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Buffered VPN Reviews 2021

Buffered VPN Reviews 2021

BufferedVPN is a Hungary-based VPN provider that maintains a small network of about 40 servers with unlimited bandwidth as standard. Although the company has only been in business for four years, this underdog of the VPN world is beginning to crop up on reviewers’ radars with increasing frequency. So does it have what it takes to satisfy users’ needs? Find out in our updated Buffered VPN review.

Compatible With

  • Google
  • Snapchat
  • Twitter
  • YouTube
  • Facebook
  • Skype
  • WhatsApp
  • Gmail
  • inder

Buffered VPN Rating by

The server network isn’t huge and speed is on par. And while Buffered doesn’t offer extra features to “sweeten” their service, if you are looking for a basic VPN that will help you stream content, download torrents, or protect your privacy, it is a good choice.

BufferedVPN Review – Pros & Cons

All major operating systems supported

Unlimited bandwidth

Built-in firewall test functionality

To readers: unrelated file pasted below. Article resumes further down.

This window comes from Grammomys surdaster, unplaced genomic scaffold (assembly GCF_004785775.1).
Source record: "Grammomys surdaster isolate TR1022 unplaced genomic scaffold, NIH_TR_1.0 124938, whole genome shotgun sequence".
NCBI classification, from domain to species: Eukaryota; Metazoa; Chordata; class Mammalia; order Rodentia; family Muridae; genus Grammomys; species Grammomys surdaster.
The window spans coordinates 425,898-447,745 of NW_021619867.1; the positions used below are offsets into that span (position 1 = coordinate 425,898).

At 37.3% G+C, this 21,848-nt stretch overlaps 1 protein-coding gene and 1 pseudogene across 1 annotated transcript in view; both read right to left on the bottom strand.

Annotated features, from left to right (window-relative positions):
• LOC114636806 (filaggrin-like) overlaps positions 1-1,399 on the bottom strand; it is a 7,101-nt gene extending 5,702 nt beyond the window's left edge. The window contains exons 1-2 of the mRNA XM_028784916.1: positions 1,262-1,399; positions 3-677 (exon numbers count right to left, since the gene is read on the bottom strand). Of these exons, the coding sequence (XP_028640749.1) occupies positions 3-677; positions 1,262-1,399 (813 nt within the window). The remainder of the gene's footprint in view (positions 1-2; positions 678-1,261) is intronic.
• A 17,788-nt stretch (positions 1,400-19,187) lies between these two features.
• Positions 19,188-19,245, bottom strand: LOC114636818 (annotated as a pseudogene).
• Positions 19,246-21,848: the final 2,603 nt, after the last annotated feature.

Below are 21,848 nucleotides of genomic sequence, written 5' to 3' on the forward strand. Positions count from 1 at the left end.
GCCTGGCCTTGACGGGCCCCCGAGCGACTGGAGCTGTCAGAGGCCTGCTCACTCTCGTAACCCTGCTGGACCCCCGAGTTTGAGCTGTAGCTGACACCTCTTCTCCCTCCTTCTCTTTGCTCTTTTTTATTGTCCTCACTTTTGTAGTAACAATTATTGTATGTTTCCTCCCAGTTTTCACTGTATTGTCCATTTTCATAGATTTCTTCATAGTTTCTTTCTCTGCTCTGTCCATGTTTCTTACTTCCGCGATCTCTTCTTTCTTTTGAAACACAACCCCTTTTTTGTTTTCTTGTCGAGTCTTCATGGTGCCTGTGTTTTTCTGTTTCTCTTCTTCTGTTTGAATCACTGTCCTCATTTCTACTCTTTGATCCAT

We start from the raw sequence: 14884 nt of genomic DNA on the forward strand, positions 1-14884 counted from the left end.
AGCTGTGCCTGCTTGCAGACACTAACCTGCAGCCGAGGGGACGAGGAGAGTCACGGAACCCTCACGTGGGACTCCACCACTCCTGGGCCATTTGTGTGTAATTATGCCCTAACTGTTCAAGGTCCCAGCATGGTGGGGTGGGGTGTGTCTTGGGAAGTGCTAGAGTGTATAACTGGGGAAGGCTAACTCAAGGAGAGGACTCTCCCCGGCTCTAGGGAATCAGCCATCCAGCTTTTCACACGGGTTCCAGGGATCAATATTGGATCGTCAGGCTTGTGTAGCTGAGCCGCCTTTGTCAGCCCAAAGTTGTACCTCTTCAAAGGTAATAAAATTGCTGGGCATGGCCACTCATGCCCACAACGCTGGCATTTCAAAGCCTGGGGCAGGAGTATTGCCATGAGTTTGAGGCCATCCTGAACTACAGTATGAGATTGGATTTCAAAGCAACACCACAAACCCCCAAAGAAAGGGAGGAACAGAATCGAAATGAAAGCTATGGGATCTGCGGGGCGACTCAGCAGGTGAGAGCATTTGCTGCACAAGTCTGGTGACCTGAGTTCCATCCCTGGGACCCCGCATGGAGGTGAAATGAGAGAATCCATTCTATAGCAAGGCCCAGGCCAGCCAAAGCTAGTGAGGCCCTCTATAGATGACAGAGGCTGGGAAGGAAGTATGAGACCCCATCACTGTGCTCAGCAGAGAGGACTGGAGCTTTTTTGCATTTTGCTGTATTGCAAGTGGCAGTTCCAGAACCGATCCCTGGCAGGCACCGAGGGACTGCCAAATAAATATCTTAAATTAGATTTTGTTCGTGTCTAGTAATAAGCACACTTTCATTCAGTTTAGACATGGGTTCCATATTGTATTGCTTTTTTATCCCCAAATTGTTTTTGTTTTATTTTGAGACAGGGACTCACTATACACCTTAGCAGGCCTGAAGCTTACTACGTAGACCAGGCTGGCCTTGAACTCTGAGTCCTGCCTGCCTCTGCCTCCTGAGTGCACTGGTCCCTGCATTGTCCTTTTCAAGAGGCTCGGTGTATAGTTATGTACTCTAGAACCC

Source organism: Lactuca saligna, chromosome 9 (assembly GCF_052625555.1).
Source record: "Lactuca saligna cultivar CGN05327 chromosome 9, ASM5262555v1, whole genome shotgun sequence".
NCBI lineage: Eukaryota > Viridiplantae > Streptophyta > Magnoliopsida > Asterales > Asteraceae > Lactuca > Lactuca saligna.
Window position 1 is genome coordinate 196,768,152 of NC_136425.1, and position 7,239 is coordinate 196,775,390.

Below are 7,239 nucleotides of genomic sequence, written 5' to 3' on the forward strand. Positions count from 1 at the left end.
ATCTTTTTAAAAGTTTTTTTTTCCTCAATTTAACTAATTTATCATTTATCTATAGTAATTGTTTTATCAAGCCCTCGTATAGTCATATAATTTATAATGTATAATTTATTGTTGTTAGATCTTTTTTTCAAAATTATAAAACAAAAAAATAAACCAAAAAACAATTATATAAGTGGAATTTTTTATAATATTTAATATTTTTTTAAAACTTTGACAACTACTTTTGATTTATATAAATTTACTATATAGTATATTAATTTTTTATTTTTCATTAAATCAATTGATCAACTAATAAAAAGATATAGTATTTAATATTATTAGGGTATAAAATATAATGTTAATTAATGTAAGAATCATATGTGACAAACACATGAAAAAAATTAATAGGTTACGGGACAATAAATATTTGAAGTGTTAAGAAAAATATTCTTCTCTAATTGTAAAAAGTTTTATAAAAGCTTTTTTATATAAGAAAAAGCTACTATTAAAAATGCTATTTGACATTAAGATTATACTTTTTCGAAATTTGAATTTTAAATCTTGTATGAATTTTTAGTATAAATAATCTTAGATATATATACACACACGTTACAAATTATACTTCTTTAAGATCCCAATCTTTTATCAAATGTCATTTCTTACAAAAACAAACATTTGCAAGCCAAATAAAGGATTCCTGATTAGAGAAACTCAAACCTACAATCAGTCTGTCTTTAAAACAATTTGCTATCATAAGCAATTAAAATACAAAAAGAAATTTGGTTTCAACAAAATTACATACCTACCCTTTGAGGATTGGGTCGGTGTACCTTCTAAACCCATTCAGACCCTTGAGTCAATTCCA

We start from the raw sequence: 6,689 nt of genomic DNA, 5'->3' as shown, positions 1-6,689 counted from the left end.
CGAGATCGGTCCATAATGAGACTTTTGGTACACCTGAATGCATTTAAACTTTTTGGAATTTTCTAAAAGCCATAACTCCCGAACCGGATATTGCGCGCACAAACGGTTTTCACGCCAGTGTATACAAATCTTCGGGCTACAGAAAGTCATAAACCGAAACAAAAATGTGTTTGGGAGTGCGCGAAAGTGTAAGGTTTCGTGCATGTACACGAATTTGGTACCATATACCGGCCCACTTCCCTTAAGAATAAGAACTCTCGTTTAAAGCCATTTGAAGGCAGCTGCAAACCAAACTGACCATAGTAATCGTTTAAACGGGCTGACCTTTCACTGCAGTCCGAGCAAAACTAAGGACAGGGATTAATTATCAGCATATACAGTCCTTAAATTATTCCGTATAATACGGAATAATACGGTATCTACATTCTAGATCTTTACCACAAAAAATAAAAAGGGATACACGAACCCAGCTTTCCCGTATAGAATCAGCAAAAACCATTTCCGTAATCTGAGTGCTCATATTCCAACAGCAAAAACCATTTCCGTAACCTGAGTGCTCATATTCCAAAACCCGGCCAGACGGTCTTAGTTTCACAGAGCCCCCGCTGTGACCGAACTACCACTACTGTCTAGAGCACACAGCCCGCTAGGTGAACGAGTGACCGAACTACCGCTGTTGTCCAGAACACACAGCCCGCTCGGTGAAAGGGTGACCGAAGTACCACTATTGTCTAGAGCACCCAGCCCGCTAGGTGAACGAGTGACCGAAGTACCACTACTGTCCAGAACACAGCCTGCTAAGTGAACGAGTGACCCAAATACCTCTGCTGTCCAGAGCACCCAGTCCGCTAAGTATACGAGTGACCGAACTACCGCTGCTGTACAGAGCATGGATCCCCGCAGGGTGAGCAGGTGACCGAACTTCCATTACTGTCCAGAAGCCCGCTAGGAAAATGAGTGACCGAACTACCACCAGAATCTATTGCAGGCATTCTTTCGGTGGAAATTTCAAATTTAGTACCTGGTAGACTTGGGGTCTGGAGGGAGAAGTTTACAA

Five simultaneous connections

Simple UI

Small server network

Complicated setup for routers and Android

No free trial

Netflix is blocked from US servers

Only supports Open VPN

BufferedVPN has an online support center and a system to receive tickets which are answered by email. The online support area claims to be able to resolve 95% of customer queries and it is well-populated with guides and how-to’s for every kind of installation requirement.

One obvious negative is that the website does not offer live chat or telephone support. Nevertheless, queries are answered professionally and quickly. Our test ticket got a response within three hours.

Buffered VPN is a small, Hungary-based provider that operates a network of about forty servers.

Unlike much of the competition, the company does not offer an easily accessible listing of exactly how many servers it operates or why they are located, simply providing a list of countries it has provisioned in on its homepage in its stead.

Speed and performance, however, were quite acceptable.